It is a strange sensation for me to be presented with a restaurant menu where I have 110 legitimate choices of what to eat. As a vegetarian I’m so used to having a choice of one or two appetizers and a single entree, it is bewildering to be faced with all of these options. At Vegan Garden, a bright, clean, and relatively new restaurant in Seattle’s Little Saigon at 12th and Jackson, the options are both numerous and delicious. Not only that, there are items on the menu with no English translation that I can order with impunity! They are rapidly becoming one of my favorite Vietnamese restaurants, so I hope to simply eat my way through the entire catalog.
Vietnamese appetizer rolls come in both fresh and deep fried versions, and they can both be spectacular. On a recent visit with Mini-Me we when for the fried Cha Gio Chay, which came out piping hot, super crispy, and filled with little bites of tofu, mushrooms and cabbage. I haven’t had any as good as these since my love affair with the first dilapidated and then departed White Lotus in San Jose, CA. Then we shared Bun, the classic Vietnamese bowl filled with a bed of lettuce, a big bunch of soft, cool and thin rice vermicelli noodles with fresh and pickled vegetables. At Vegan Garden you have a choice of multiple toppings, inlcuding Egg Roll and Shredded Tofu, Lemongrass Tofu, Egg Roll with Grilled Pork and Shredded Tofu, Lemongrass Chicken, and Lemongrass Beef.
Naturally none of the Pork, Chicken or Beef is actually animal product. They are made from tofu, wheat gluten and lotus root. We chose the Lemongrass Chicken today, which had a pleasing texture, not too chewy, and a peppery lemongrass glaze. If you enjoy the mock-meats, Vegan Garden does a solid job of them, and if they aren’t your cup of tea there are plenty of straightforward tofu and vegetable options.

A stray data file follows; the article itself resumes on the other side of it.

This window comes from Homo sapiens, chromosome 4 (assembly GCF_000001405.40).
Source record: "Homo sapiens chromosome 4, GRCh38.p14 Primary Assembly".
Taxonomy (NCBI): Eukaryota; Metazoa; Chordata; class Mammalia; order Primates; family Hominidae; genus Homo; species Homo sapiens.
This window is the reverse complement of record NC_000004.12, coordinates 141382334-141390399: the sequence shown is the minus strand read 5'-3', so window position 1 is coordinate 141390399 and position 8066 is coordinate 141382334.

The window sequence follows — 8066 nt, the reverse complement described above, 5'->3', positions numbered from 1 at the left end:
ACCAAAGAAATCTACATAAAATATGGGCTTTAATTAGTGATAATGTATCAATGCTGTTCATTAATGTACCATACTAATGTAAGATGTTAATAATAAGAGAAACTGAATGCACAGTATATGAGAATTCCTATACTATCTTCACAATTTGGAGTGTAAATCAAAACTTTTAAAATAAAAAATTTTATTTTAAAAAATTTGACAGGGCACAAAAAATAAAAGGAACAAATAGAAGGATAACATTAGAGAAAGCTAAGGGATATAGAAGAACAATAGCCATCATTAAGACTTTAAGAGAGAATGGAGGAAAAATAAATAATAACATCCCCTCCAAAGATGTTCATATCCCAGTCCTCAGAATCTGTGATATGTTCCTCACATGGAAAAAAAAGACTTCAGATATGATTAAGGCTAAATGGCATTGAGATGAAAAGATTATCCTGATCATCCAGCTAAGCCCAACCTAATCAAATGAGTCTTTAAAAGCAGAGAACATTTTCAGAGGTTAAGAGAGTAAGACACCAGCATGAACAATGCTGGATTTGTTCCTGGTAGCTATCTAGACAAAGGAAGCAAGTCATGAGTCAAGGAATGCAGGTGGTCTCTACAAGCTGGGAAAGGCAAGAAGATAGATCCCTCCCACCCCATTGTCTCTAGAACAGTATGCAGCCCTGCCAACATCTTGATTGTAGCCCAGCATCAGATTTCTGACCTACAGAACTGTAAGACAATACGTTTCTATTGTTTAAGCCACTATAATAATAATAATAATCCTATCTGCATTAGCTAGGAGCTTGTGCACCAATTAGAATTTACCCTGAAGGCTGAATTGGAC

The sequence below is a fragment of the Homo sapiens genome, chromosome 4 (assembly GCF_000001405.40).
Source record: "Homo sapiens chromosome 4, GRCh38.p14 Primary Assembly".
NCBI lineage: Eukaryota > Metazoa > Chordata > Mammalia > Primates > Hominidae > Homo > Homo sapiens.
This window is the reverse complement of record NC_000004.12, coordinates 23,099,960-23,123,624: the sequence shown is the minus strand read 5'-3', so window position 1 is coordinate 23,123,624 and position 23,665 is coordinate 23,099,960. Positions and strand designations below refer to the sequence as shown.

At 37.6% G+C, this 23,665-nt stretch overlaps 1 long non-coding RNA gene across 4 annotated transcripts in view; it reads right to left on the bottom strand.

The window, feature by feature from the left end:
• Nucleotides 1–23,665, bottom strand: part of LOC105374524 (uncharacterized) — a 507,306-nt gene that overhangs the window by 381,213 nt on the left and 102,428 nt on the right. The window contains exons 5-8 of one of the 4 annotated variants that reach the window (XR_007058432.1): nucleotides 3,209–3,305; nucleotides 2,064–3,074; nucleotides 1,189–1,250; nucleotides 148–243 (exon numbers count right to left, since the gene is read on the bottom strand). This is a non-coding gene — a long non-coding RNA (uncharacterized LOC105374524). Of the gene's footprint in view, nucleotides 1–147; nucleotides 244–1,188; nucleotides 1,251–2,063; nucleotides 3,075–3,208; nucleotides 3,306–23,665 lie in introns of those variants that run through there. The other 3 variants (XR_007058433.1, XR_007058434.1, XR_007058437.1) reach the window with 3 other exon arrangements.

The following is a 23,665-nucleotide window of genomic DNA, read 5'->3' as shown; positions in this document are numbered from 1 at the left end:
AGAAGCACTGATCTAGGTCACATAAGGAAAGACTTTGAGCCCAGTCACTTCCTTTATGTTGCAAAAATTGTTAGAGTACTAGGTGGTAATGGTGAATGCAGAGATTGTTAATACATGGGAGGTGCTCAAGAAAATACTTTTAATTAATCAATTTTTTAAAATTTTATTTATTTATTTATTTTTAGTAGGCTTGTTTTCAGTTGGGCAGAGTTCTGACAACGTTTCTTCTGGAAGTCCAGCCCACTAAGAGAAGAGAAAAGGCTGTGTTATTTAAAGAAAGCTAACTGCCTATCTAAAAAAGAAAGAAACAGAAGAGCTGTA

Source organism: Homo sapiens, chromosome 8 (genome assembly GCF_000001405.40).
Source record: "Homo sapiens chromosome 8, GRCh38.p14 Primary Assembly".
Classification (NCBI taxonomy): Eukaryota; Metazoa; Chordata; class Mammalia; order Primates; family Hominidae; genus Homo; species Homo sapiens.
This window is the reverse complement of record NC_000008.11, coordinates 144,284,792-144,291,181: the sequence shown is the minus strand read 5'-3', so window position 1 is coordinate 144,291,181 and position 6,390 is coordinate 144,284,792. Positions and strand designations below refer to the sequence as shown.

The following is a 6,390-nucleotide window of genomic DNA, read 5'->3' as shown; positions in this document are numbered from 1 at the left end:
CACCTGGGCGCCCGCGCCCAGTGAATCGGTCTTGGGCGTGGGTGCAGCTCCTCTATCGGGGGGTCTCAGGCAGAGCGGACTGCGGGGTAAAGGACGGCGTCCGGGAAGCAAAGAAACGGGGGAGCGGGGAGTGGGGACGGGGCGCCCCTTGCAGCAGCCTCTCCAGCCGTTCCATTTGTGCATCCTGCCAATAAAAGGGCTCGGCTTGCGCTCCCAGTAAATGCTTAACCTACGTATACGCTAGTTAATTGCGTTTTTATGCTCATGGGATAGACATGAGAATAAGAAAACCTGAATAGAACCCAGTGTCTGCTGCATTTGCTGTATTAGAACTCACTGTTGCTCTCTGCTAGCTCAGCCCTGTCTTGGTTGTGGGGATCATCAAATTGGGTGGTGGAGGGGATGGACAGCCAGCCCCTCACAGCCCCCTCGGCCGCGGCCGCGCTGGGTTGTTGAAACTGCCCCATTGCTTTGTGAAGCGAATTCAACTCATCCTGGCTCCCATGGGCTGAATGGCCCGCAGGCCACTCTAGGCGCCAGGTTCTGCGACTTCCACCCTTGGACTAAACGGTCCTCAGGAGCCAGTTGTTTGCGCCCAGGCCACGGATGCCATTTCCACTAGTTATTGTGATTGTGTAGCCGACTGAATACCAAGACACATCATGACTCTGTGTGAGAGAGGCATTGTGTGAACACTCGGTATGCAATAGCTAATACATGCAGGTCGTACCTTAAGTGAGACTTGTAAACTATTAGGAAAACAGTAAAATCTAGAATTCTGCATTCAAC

One of the glories of Vietnamese food is Nuoc Cham, a sauce that includes lime juice, garlic, shallot, sugar, shredded carrots, and … fish sauce. Vegan Garden makes a lovely version that omits the fish sauce and includes some pineapple vinegar. We used it both for the rolls and to pour over the rice noodles of our Bun.
The folks at Vegan Garden are absolutely serious about being vegan, right down to soymilk in the iced coffee and eggless fortune cookies. The fortune cookies also provide insight into the spiritual beliefs underpinning their cuisine. The first one we opened said:
"When we are pushed into a situation, we realize our wisdom"
– Supreme Master Ching Hai
and referred us to godsdirectcontact.com for more information. (But don’t worry, other than the fortune cookies you won’t be subject to any other religious instruction while you dine).
Our large lunch of rolls and bun came to $12 plus tip, and you could get out even cheaper if you skipped the appetizer. They were also very kind to Mini-Me, providing her with small chopsticks, asking her lots of questions, and looking bemused at her shouts of "no take my plate! I still eating!", which scores plenty of points with us dads.
NOTE: see the comments for this post – when I try new dishes at VG I’ll add a note.
1228 S. Jackson St.
Seattle, WA 98144
Daily except Tuesday, 10 AM – 9:30 PM
Parking lot immediately east of restaurant